This was a problem a few months back while in NYC when I was handed a book not yet released as an ARC.  I was one of the first people to read it - big honour.  Except the author witnessed me read the WHOLE thing.  I don't know who found it more uncomfortable, me or the author.  I might go with the author as I would laugh and they said something along the lines of 'it's not funny ' completely confused by my reaction.  Which they were right, it wasn't a funny book.  But there was a sarcastic line that was worthy of laughter.  I repeated the line to the author and they nodded slightly in understanding.  Awkward!  (Seriously, it could be a reality television show.  Plonk an author and a reader in a plexiglass cube and see what ensues!)

Later the author busted me crying my snarky, cold heart out.  I suspected this might have pleased them but I am not entirely sure.

Afterwards I was faced with talking about the book with the author.  It was a great book.  Very different from what I expected but in a great way.  I was so cautious with what I was saying, not because I was nervous about being honest but because I was still processing the story.  I ended up sounding less than convincing in my thoughts.  It would have been wholly unsatisfying experience for said author.

The longest lag would be that of Forever by Judy Blume.  I read it as a child (and got in BIG trouble at school for proliferation of unsuitable material) and loved it.  It was informative and entertaining.  There were moustaches and hooked rugs.  While I appreciate now that Forever isn't the gold standard of YA literature, it's impact surpasses the turn of phrase and the 70s overtures.  It is important because of what it imparted to its readers, how it informed young girls and better yet, made them wary of guys who name their appendages.  The Lag might have helped me see Forever in a different light but it gave me a better, new appreciation of the book.

What about your lag?


Amy said...

Adele!!!! This is such a great post! I am a big believer in the lag. I don't analyze books quite as much as you do, but I do think some books can be wholly pleasurable upon reading that later lose their shine and some books can be a bit more work and slow going and once the ideas have had a chance to marinate the book takes root in my heart and grows.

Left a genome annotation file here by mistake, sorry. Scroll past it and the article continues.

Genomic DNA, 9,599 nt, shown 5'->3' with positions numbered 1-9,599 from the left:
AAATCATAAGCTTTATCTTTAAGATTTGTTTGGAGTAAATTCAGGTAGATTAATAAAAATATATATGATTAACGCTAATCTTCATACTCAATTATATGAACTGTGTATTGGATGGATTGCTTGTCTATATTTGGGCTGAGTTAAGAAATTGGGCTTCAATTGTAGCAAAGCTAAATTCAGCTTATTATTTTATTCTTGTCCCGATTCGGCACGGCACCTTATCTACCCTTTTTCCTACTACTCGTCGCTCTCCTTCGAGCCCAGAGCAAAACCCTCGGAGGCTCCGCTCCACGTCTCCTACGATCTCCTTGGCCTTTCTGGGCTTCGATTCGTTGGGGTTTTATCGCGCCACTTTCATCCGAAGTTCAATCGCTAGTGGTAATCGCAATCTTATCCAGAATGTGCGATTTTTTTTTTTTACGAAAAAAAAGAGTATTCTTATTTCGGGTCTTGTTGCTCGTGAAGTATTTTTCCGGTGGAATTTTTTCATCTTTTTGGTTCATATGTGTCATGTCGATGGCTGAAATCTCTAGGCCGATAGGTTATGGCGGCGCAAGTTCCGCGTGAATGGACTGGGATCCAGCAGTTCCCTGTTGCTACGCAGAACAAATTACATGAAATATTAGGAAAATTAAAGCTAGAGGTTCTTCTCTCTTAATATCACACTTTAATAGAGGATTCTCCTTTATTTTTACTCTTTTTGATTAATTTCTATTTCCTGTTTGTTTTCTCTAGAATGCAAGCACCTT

Sometimes it is impossible to know of course, how much a book will stay with you, but I do think giving it a few days can help perspective. And yes, I can be influenced by what other people say. I had a similar movie experience this year, I LOVED The Kids are All Right, then listened to a bunch of criticism that made it less shiny than read interviews with the writer that made me feel like it was okay to love it again.

Anyway love the term the lag! ;)

Audrey (holes In My brain) said...

"But with distance, I realise that my mood or another factor had blinded me to less than stellar aspects." wow, i know *exactly* what that's like (along with books being insanely overhyped in my mind, or overhyped in the blogosphere) Sometimes I just end up focusing on that single aspect (writing style, usually) that causes me to gush non-stop. Only a week later when im looking back on my review do i think 'actually, that book wasnt *that* amazing...'

I still write reviews immediately after finishing a novel, but there's pros and cons to this for sure. For one, you may still be a 'hangover fog' obsessed with the way the author had unveiled the climax or presented a huge plot twist. Or you will still be in a deep emotional state that actually helps you connect and convey your thoughts into a review better..

Oh, and your NYC reading experience would be... somethin' else. I don't really know what I'd do if I were in your position.

I might even opposite-lag, or anti-lag (find a book okay first time around, but amazing after rereading it) Jellicoe Road (hopefully that's understandable) and The Book Thief definitely come to mind.